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Record of Decision System (RODS)



Site Name:  HIMCO DUMP
City & State:  ELKHART  IN  46514
County:  ELKHART
EPA ID:  IND980500292
EPA Region:  05
NPL Status:  Currently on the Final NPL
ROD Type:  Record of Decision
ROD ID:  EPA/ROD/R05-93/239
ROD Date:  09/30/1993
Operable Unit(s):  01
Media:  VOCs, Other Organics, Metals, Inorganics
Contaminant:  Soil, Debris
Abstract:  The 100-acre Himco Dump site is an active municipal landfill in Elkhart, Elkhart County, Indiana. Land use in the area is predominantly agricultural, residential, and light industrial, with a wetland area located west of the site. The site is bounded by woodlands and the northernmost extent of a gravel pit pond to the north; by County Road 10 and private residences to the south; by the Nappanee Street Extension to the east; and a section of land west of two ponds to comprise the west. From 1960 to 1976, the Himco site operated as a solid waste landfill. Refuse was placed directly onto the ground surface or disposed of in unlined trenches. In 1971, the State identified the Himco site as an open dump. In1974, residents near the site complained about color, taste, and odor problems with the ground water from their shallow wells, and samples from these wells were found to be highly contaminated with manganese. By 1990, the wells showed high concentrations of sodium, which posed a chronic health threat to the residents. Residents with wells that were affected by site contamination were connected to the municipal water supply. In 1976, the landfill was closed and covered with approximately one foot of sand overlying a calcium sulfate layer. In 1984, EPA inspections identified that ground water downgradient of the site was contaminated by VOCs, SVOCs, and metals. Leachate seeps also were observed at the site. During the RI, a "hot spot" was identified at the southwest border of the landfill, which showed high levels of VOC contamination. In 1992, as part of an emergencyremoval action, EPA located and PRPs removed and disposed of seventy-one 55- gallon drums offsite. Although other hot spots have not been identified to date, it is not certain whether additional drum pockets exist onsite. This ROD addresses the contaminated surface and subsurface soil in the southern portion of the landfill. The primary contaminants of concern affecting the soil and debris are VOCs, including PCE, TCE, toluene, and xylenes; other organics, including PAHs and phenols; metals, including arsenic and lead; and other inorganics, including cyanide. SELECTED REMEDIAL ACTION: The selected remedial action for this site includes installing a composite barrier cap with a vegetative layer over 58 acres of the site, with an active vapor phase carbon system to treat off-gases from the landfill; providing for a contingent remedy to install a ground flare system, if landfill gas characterization studies indicate VOC emissions exceed ARARs; mitigating any affected wetlands; monitoring ground water; and implementing institutional controls, including deed, ground water, and land use restrictions, and site access restrictions such as fencing. The estimated present worth cost for this remedial action is $11,821,000, which includes an estimated annual O&M cost of $210,000 for 30 years. PERFORMANCE STANDARDS OR GOALS: Not provided. INSTITUTIONAL CONTROLS: Deed, ground water, and land use restrictions will be implemented to prevent future land use and to restrict ground water use in the site vicinity.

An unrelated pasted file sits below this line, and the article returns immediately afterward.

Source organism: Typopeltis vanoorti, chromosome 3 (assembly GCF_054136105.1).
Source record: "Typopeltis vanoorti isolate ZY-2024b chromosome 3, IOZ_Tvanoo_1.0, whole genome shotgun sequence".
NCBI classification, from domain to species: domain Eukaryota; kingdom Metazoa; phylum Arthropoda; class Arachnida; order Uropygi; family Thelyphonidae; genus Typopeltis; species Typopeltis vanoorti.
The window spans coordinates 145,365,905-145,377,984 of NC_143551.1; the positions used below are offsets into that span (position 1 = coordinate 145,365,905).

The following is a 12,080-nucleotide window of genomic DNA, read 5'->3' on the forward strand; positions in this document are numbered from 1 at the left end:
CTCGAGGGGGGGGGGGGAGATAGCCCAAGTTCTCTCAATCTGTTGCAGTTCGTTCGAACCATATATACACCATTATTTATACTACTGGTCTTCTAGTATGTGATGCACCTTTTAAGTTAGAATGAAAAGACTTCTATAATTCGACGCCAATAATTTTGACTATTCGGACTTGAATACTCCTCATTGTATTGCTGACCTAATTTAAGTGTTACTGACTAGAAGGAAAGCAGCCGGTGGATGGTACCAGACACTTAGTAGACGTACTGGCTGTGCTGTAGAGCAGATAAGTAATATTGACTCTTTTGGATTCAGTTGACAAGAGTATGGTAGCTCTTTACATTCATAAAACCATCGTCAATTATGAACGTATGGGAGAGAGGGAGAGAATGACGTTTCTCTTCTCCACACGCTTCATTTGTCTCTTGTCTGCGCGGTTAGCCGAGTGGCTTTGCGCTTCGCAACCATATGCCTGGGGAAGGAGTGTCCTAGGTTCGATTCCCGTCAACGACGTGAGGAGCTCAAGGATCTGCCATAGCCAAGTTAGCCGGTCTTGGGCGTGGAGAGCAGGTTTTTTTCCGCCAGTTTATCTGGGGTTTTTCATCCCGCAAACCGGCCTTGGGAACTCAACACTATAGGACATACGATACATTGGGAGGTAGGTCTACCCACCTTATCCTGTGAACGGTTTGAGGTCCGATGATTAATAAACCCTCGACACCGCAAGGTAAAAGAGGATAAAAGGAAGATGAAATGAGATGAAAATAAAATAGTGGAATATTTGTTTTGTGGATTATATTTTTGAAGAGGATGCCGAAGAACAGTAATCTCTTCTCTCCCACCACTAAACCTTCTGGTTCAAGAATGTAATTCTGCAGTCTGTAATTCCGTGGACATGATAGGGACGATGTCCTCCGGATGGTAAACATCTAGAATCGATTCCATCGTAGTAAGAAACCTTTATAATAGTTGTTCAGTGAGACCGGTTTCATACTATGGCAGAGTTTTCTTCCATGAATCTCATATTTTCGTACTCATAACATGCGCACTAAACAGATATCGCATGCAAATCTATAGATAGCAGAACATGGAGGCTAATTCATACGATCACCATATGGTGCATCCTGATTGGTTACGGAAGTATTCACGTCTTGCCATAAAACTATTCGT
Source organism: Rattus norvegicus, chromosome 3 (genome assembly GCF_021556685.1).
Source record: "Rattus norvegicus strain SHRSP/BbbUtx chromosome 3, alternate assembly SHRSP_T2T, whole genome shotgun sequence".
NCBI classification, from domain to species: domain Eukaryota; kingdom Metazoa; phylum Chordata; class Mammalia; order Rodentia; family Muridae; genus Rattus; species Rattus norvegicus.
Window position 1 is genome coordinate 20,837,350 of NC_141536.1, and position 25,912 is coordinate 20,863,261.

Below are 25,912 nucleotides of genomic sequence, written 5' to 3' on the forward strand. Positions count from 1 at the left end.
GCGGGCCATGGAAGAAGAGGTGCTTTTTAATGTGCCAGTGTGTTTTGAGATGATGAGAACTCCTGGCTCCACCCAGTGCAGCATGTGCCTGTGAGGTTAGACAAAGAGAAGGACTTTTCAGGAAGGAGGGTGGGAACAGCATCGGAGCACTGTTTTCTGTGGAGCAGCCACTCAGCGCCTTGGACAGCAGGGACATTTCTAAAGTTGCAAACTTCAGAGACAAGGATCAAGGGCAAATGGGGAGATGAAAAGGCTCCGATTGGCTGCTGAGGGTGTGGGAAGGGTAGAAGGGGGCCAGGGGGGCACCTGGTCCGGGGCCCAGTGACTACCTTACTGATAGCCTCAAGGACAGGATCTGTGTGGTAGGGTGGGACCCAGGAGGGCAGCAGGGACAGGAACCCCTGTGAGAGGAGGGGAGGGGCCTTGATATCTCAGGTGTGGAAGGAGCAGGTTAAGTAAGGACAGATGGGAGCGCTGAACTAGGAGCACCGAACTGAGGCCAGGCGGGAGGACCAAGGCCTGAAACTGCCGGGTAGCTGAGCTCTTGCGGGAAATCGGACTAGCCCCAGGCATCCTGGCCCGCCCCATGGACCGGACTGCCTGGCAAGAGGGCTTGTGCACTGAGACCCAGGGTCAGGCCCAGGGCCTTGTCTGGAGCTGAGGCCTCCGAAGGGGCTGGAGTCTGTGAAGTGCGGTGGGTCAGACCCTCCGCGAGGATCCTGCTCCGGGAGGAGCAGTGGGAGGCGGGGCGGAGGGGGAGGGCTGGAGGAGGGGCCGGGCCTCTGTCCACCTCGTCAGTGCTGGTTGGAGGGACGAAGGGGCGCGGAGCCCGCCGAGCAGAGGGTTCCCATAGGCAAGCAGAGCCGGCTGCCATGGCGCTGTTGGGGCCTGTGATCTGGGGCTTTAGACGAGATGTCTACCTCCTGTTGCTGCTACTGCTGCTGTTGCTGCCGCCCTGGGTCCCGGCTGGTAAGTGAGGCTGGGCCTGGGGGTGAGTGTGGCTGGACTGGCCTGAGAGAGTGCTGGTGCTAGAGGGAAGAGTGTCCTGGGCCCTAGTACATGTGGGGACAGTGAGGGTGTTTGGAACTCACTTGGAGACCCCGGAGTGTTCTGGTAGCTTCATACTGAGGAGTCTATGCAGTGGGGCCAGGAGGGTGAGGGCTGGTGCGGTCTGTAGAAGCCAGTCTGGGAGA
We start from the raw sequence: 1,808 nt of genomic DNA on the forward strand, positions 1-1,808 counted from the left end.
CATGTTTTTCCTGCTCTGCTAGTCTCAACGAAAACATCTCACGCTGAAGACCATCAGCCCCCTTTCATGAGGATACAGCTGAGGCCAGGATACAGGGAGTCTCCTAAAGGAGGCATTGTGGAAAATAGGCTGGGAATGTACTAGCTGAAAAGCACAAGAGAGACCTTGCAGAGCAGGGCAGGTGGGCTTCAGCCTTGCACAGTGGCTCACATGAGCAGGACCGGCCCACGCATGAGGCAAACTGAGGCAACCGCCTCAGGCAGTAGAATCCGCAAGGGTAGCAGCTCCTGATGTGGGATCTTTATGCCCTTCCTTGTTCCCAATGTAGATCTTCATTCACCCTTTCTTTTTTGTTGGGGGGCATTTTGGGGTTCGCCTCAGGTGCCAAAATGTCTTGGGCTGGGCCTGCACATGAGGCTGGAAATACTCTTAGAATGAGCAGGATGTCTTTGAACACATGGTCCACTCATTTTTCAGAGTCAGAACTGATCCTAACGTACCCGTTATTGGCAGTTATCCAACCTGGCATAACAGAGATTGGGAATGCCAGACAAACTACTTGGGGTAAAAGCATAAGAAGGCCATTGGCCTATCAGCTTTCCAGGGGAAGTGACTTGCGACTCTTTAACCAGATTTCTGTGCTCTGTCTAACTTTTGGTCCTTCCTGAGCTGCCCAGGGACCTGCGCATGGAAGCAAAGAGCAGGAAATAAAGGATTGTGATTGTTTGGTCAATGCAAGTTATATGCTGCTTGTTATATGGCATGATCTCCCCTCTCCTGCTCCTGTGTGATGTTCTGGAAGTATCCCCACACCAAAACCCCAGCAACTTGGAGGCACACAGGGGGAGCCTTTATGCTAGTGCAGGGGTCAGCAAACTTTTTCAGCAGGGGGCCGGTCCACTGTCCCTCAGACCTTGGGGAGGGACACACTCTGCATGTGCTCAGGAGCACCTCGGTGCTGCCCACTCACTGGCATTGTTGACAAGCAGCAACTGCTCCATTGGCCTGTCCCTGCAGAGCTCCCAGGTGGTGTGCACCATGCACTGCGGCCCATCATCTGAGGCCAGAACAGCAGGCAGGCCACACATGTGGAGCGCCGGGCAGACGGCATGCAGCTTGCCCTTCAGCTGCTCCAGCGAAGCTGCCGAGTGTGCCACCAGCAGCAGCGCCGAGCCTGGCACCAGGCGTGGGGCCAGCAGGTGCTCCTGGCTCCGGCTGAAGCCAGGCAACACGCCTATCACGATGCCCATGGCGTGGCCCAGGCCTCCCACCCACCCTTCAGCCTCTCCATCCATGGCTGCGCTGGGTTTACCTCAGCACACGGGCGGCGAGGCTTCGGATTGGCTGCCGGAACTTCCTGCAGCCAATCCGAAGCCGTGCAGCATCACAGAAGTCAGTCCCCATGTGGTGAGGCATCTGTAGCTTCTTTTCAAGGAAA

Remedy:  The purpose of this remedy is to eliminate or reduce migration of contaminants to the groundwater and to reduce the risks associated with exposure to the contaminated materials.

The major components of the selected remedy include:
- Construction of a composite barrier, solid waste landfill cover (cap);
- Use of institutional controls on landfill property to limit land and groundwater use;
- Installation of an active landfill gas collection system including a vapor phase carbon system to treat the off-gas from the landfill; An enclosed ground flare system will be implemented if landfill gas characterization studies indicate VOC emissions exceed ARARs (Indiana Administrative Code 326 IAC); and
- Monitoring of groundwater to ensure effectiveness of the remedial action and to evaluate the need for future groundwater treatment.
Text:  View full-text ROD [ 78K ]
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